|Sudduth, Kenneth - Ken|
Submitted to: Transactions of the ASABE
Publication Type: Peer Reviewed Journal
Publication Acceptance Date: 6/5/2006
Publication Date: 6/5/2006
Citation: Chung, S., Sudduth, K.A. 2006. Soil failure models for vertically operating and horizontally operating strength sensors. Transactions of the ASABE. 49(4):851-863.
Interpretive Summary: Precision agriculture aims both to minimize costs and environmental damage caused by agricultural activities and to optimize crop yield and maximize benefits, all based on information collected at within-field locations. One factor that can vary considerably within fields and can also greatly affect crop yields is soil strength, or compaction. Because of this, a quick and inexpensive compaction measurement device is needed by farmers and consultants. This paper reports on a portion of our research to develop such a sensor. We developed mathematical models to describe the interaction of the soil with two types of cutting tools. The first was a vertically operating cone penetrometer, the standard device currently used to quantify soil compaction. The second was a horizontally operating prismatic cutter, the candidate design for our new sensor. We used the prismatic cutter model to select design parameters of the prototype sensor, including overall dimensions, and location, load rating and spacing of sensing elements. Both models were similar mathematically, which is promising for being able to interpret data from the prototype sensor using approaches already developed for cone penetrometer data. These results will benefit other researchers working in the field by providing them with mathematical models to help understand sensor behavior and test data.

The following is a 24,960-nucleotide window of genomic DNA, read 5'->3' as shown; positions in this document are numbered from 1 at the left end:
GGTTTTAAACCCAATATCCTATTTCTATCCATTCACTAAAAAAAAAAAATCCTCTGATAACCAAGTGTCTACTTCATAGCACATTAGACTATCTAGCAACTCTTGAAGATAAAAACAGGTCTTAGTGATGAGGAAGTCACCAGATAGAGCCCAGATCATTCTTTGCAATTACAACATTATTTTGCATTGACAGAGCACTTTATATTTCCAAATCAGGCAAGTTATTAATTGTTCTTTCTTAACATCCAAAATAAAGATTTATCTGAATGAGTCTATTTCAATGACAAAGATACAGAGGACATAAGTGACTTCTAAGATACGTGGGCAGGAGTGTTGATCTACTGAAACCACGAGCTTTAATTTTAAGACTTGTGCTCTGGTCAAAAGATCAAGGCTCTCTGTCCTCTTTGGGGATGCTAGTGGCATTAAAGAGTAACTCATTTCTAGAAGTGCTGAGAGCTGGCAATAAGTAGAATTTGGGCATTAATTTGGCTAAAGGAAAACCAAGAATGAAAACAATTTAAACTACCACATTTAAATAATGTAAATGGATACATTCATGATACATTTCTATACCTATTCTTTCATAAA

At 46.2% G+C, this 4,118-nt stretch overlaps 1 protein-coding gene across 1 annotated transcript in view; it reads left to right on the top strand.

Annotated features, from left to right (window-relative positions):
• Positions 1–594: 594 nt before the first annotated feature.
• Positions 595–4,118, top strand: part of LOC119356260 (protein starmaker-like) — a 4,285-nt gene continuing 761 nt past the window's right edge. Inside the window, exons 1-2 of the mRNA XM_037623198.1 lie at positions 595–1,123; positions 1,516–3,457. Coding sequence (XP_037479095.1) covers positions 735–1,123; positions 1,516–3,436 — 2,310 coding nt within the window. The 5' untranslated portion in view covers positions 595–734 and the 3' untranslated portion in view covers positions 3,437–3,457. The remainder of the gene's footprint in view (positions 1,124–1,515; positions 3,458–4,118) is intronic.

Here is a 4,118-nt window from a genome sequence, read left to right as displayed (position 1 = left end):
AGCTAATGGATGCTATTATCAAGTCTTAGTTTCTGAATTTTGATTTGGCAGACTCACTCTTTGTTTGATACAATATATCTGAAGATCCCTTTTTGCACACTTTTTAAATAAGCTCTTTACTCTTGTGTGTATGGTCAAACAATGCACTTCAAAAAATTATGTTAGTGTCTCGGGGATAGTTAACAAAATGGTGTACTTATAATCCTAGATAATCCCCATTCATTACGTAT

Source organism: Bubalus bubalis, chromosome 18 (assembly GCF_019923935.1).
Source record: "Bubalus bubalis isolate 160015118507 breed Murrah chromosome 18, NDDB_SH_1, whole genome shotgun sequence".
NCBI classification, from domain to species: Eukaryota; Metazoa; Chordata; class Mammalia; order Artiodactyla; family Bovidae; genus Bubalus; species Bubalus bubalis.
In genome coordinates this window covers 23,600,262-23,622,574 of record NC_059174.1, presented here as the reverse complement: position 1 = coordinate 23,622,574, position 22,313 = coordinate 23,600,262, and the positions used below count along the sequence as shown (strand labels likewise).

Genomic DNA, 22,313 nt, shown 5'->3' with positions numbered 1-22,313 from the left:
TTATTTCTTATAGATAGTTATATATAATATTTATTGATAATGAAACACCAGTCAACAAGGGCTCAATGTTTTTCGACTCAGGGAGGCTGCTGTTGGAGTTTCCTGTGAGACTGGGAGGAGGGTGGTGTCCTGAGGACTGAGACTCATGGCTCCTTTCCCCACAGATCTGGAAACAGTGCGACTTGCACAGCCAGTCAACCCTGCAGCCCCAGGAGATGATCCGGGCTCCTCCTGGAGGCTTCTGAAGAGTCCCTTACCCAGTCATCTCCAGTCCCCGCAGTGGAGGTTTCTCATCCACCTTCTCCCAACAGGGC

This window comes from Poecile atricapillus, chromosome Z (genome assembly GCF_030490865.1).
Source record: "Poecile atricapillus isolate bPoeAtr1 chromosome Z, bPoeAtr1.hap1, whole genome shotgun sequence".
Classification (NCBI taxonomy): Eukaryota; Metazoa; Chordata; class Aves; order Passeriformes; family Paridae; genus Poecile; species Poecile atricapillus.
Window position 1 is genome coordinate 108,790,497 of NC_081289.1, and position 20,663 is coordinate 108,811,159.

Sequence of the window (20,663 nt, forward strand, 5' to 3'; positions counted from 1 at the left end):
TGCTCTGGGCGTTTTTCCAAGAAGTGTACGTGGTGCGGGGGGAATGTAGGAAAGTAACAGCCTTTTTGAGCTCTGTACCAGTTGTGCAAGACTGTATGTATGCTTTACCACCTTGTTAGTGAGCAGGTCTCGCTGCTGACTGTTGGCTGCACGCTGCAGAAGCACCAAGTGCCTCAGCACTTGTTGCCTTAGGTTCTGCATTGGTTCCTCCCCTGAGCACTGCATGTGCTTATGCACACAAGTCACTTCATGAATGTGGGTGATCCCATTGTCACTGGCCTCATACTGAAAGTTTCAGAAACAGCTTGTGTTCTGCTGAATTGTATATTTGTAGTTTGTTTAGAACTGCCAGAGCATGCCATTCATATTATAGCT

Technical Abstract: Soil strength, or mechanical resistance of a soil to failure, has been widely used to estimate the degree of soil compaction. Conventional measurements with cone penetrometers are laborious; therefore, an on-the-go soil strength profile sensor that collects data dense enough to show the spatial within-field variability in soil strength would be a desirable alternative. Because soil failure involves complex interactions among many variables, determining design parameters of a soil strength sensor and interpreting test results could be improved with a theoretical understanding of the soil failure process. Mathematical models to estimate the force required to penetrate (cut and displace) soil with a prismatic cutter traveling horizontally and with a cone penetrometer traveling vertically were developed based on the passive earth pressure theory and the concept of a variable failure boundary. Both models were expressed as additive forms of density, cohesion, and adhesion components of the soil, with each effect multiplied by a corresponding dimensionless number. Charts of dimensionless numbers were developed to investigate the behavior of each strength component at various values of soil internal friction angle, soil-metal friction angle, and tool cutting angle. The models were used in simulation to optimize design parameters of the sensor, including component dimensions, and location and spacing of sensing elements. Based on this optimization, a prismatic sensing tip with a 3.61-cm2 base area and a 60-degree cutting angle was selected, and the corresponding simulated maximum force and strength measurements were 2.2 kN and 6.0 MPa when operating at speeds up to 5 m s-1. Model validation showed that the extension of the failure boundary was significantly correlated with soil properties such as bulk density, water content, and internal friction angle. The variable failure boundary model developed in this study more consistently and accurately represented field data than did three previously developed modeling approaches.